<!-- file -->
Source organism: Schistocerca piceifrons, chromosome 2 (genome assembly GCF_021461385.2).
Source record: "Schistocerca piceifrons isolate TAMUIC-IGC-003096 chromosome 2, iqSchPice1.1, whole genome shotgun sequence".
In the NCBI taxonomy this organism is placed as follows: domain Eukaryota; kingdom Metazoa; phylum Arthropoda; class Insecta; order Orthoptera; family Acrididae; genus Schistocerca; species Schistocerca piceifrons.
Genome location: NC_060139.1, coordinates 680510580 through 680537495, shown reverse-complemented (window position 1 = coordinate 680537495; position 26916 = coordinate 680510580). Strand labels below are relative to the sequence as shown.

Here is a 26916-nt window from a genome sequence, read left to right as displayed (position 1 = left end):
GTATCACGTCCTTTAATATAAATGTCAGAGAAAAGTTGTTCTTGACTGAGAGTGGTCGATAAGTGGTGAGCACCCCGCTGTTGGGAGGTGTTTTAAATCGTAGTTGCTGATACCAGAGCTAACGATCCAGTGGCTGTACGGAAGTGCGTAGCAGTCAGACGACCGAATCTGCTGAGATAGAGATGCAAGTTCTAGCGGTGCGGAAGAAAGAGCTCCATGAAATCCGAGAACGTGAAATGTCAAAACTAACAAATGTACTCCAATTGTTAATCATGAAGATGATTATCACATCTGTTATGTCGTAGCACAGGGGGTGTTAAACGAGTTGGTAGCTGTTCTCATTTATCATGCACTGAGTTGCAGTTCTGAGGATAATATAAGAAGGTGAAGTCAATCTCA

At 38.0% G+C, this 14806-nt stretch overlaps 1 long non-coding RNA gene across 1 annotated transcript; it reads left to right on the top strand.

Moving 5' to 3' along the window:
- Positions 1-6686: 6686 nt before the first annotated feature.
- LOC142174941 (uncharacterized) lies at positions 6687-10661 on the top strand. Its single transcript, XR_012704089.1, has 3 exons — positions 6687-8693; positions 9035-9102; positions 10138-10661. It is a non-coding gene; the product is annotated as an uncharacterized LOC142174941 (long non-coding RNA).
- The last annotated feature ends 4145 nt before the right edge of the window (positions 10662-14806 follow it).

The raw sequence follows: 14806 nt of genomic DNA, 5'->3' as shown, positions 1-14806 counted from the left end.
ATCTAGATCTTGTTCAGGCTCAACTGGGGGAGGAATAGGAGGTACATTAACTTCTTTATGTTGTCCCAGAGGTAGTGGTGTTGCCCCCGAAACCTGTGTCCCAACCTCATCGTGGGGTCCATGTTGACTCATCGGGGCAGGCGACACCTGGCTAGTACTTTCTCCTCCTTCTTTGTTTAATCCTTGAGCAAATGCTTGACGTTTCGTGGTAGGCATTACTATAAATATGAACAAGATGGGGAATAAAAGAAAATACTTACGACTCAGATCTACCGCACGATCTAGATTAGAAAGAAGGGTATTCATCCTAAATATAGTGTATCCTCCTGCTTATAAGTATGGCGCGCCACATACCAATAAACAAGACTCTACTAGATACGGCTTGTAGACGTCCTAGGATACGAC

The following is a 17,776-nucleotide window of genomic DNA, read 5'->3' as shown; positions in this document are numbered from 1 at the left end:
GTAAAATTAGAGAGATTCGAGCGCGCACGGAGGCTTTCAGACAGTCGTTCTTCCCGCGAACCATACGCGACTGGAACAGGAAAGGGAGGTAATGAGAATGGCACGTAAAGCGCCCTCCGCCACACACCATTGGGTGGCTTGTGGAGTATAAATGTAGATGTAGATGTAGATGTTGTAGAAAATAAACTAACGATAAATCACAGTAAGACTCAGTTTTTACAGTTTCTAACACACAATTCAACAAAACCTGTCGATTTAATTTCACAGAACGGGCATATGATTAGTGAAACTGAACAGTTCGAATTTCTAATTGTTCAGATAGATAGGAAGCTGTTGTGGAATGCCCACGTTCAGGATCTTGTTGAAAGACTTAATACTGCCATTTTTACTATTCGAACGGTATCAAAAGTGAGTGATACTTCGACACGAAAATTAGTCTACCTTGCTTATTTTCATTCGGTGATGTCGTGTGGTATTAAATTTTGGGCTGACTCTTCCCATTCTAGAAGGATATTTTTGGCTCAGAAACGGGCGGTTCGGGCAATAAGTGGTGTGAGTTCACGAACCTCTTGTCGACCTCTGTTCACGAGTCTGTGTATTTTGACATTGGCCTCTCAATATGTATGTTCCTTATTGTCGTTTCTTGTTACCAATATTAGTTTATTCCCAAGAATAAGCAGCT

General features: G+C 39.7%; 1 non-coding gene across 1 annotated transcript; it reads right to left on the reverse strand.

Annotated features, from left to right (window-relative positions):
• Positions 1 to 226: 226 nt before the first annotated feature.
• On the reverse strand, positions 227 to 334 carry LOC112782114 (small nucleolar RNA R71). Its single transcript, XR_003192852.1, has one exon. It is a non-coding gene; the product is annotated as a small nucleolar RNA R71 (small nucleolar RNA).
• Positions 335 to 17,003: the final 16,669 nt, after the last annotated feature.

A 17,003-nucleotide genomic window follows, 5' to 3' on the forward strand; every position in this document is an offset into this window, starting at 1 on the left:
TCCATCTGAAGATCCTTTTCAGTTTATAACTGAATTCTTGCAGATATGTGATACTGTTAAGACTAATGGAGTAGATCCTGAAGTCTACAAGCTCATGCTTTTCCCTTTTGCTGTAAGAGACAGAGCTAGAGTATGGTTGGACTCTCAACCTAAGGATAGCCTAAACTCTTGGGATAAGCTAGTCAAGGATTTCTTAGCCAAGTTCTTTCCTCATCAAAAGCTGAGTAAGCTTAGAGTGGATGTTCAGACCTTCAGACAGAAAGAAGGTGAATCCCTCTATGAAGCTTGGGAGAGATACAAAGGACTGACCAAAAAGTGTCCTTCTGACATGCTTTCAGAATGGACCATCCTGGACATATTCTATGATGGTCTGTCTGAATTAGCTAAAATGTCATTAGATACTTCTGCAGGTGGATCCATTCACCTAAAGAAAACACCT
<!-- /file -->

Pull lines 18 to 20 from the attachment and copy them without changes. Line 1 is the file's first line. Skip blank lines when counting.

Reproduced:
• Positions 1 to 226: 226 nt before the first annotated feature.
• On the reverse strand, positions 227 to 334 carry LOC112782114 (small nucleolar RNA R71). Its single transcript, XR_003192852.1, has one exon. It is a non-coding gene; the product is annotated as a small nucleolar RNA R71 (small nucleolar RNA).
• Positions 335 to 17,003: the final 16,669 nt, after the last annotated feature.